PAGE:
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Gambro Lundia AB v. Baxter Healthcare Corp.

110 F.3d 1573 (1997)

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Gambro Lundia AB v. Baxter Healthcare Corp.

United States Court of Appeals for the Federal Circuit

110 F.3d 1573 (1997)

Facts

Gambro Lundia AB (Gambro) (plaintiff) owned a patent for a system for measuring impurities removed from blood during dialysis, using censors that were recalibrated during the treatment. Measuring impurities using sensors was known dialysis technology when Gambro engineers designed the system claimed in its patent. Known technology was increasingly inaccurate due to clogging of outflow sensors. Gambro’s technology accounted for that inaccuracy by recalibrating the sensors during dialysis. In the late 1970s, a British bioengineering company led advancement in the art with a monitoring system designed by Keith Wittingham. Wittingham’s system used two sensors for its measurements that were only calibrated before dialysis, a calibration method that did not account for the increasing inaccuracies. While developing the system, Gambro engineers met with Wittingham twice to discuss his technology and Gambro acquired a four-page proposal Wittingham wrote after acquiring the intellectual property of the British company Wittingham worked for. Wittingham’s proposal briefly discussed an “Auto Zero/Start” feature that would “zero” the sensors before automatically starting dialysis. The proposal contained one sentence indicating the system may have required a zero button that did not automatically start the dialysis after zeroing. However, a parenthetical questioned whether a start signal could be allowed within 20 minutes of powering the system on using an independent zero button. By December 1987, Baxter Healthcare Corp. (Baxter) (defendant) had acquired dialysis technology and begun marketing its own monitoring device. Gambro sued Baxter, claiming the device infringed Gambro’s patent. Baxter defended by asserting that the patent was invalid and unenforceable. The district court found Gambro’s patent was invalid as derived from Wittingham’s technology, among other reasons, and was therefore unenforceable. Gambro appealed.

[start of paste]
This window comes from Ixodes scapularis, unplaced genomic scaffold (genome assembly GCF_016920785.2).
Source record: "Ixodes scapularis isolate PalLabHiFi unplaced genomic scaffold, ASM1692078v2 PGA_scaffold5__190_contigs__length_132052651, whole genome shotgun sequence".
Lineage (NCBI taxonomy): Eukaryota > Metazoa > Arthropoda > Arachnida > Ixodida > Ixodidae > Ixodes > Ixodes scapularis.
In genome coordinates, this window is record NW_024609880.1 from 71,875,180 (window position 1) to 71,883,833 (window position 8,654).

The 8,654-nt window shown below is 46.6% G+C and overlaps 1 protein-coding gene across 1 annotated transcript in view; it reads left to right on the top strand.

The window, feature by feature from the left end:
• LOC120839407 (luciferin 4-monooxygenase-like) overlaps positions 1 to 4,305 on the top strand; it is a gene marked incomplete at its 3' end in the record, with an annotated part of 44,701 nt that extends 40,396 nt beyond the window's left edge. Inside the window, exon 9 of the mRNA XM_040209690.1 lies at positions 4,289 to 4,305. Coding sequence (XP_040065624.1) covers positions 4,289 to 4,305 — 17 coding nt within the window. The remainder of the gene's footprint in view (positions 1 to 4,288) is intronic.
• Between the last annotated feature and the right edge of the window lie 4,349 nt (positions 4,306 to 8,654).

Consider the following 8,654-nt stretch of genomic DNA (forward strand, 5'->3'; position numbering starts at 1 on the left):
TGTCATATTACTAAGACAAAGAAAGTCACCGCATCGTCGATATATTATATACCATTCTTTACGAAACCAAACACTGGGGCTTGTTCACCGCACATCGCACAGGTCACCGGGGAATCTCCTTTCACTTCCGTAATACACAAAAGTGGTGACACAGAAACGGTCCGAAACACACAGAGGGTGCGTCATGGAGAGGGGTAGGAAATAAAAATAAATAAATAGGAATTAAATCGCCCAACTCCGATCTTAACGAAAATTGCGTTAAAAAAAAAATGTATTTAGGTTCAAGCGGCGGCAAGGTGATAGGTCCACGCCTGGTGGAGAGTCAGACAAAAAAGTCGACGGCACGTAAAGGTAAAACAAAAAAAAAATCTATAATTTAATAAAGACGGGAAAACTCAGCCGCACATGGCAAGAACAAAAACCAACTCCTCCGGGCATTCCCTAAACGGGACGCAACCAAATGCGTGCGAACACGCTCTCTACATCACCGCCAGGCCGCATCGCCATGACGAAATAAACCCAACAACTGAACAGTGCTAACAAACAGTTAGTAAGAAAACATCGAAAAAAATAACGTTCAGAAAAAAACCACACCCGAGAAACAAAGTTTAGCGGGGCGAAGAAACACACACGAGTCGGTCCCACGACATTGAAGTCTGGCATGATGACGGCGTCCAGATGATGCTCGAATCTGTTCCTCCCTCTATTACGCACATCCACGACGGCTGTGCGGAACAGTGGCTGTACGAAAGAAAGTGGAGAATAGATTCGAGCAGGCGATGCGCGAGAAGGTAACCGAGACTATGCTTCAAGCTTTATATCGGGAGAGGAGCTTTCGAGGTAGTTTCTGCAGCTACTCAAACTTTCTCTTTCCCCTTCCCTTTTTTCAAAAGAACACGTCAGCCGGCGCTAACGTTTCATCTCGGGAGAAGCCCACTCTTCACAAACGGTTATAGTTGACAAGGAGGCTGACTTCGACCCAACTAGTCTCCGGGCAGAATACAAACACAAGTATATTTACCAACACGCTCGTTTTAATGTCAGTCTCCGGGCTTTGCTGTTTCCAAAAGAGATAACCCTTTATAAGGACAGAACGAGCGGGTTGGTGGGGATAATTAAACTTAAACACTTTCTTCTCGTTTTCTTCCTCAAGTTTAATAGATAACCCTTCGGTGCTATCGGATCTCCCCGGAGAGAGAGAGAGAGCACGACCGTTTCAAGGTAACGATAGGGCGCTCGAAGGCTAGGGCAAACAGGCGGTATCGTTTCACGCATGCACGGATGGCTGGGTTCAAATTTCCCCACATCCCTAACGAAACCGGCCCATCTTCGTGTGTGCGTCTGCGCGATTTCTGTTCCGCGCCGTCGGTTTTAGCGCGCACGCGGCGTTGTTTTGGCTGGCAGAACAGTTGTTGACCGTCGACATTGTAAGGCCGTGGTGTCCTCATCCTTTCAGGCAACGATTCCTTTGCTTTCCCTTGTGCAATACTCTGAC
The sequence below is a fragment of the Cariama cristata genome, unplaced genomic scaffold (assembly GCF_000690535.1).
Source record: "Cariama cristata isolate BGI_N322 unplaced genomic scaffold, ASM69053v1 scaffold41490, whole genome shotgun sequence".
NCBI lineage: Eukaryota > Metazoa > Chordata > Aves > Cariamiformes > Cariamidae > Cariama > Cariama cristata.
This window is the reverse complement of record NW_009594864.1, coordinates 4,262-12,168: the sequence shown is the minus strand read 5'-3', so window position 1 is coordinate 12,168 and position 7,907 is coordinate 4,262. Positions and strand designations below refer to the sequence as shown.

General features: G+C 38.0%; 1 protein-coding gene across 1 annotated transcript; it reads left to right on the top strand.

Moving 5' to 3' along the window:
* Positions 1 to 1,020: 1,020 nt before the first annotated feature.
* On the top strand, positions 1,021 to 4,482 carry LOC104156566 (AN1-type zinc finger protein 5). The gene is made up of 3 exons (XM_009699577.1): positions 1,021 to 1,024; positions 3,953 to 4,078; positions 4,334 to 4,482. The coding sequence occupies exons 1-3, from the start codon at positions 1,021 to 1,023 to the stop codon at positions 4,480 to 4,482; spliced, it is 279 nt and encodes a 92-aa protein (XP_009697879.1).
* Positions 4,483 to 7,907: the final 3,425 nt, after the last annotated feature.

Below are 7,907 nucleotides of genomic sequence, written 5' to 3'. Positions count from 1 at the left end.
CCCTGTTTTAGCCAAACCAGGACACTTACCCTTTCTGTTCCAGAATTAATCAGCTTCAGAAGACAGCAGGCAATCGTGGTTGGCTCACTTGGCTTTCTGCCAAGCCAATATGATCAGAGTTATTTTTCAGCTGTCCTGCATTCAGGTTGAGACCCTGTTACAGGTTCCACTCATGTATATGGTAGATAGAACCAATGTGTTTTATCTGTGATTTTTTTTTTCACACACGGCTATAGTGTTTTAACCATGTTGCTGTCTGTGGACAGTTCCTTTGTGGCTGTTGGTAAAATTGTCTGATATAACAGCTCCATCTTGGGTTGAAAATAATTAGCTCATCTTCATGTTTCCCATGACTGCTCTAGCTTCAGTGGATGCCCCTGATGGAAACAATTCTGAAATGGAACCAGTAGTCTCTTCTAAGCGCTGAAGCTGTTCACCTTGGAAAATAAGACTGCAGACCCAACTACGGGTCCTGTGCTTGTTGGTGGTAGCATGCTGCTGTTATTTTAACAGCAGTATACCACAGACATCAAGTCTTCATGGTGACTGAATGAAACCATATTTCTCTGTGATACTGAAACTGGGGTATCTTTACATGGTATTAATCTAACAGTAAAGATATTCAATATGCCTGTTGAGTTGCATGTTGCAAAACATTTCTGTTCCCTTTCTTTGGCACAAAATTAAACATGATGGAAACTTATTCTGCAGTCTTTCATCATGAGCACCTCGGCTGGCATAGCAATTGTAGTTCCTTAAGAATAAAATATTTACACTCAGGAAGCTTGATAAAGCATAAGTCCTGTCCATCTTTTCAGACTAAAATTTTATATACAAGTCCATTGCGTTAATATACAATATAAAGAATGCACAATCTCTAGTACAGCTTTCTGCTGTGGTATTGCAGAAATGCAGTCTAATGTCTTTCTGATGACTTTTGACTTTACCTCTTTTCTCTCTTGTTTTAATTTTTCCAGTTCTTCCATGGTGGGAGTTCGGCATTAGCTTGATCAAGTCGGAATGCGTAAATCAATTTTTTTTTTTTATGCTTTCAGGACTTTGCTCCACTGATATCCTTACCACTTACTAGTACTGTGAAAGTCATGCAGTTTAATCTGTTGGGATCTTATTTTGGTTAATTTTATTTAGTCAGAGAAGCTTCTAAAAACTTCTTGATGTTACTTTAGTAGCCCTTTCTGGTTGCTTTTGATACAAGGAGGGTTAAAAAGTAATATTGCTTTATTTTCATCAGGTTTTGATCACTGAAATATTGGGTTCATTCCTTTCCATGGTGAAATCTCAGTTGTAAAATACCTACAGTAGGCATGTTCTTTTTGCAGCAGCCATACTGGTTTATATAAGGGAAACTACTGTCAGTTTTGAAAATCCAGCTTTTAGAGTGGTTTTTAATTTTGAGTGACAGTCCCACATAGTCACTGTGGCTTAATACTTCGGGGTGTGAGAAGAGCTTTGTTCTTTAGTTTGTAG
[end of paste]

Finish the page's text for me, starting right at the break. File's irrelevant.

Rule of Law

Issue

Holding and Reasoning (Rader, J.)

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